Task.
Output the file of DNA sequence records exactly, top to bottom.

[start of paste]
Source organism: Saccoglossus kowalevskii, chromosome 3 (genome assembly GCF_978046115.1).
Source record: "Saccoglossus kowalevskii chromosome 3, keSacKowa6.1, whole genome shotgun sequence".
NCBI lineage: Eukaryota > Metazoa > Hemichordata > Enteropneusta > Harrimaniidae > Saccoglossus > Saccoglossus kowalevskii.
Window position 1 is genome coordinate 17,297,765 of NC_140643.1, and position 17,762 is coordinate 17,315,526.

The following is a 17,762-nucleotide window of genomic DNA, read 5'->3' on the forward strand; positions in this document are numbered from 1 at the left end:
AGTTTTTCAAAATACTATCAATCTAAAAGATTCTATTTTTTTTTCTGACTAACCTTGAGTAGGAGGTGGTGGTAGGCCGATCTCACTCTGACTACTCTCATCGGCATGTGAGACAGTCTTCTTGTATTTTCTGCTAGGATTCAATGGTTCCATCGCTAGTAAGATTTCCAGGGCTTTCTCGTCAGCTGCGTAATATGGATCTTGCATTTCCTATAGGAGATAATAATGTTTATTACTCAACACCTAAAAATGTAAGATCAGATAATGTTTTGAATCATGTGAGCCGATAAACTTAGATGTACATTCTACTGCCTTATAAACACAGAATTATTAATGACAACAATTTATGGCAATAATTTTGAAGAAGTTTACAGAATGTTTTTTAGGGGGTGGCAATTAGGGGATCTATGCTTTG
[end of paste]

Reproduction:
Source organism: Saccoglossus kowalevskii, chromosome 3 (genome assembly GCF_978046115.1).
Source record: "Saccoglossus kowalevskii chromosome 3, keSacKowa6.1, whole genome shotgun sequence".
NCBI lineage: Eukaryota > Metazoa > Hemichordata > Enteropneusta > Harrimaniidae > Saccoglossus > Saccoglossus kowalevskii.
Window position 1 is genome coordinate 17,297,765 of NC_140643.1, and position 17,762 is coordinate 17,315,526.

The following is a 17,762-nucleotide window of genomic DNA, read 5'->3' on the forward strand; positions in this document are numbered from 1 at the left end:
AGTTTTTCAAAATACTATCAATCTAAAAGATTCTATTTTTTTTTCTGACTAACCTTGAGTAGGAGGTGGTGGTAGGCCGATCTCACTCTGACTACTCTCATCGGCATGTGAGACAGTCTTCTTGTATTTTCTGCTAGGATTCAATGGTTCCATCGCTAGTAAGATTTCCAGGGCTTTCTCGTCAGCTGCGTAATATGGATCTTGCATTTCCTATAGGAGATAATAATGTTTATTACTCAACACCTAAAAATGTAAGATCAGATAATGTTTTGAATCATGTGAGCCGATAAACTTAGATGTACATTCTACTGCCTTATAAACACAGAATTATTAATGACAACAATTTATGGCAATAATTTTGAAGAAGTTTACAGAATGTTTTTTAGGGGGTGGCAATTAGGGGATCTATGCTTTG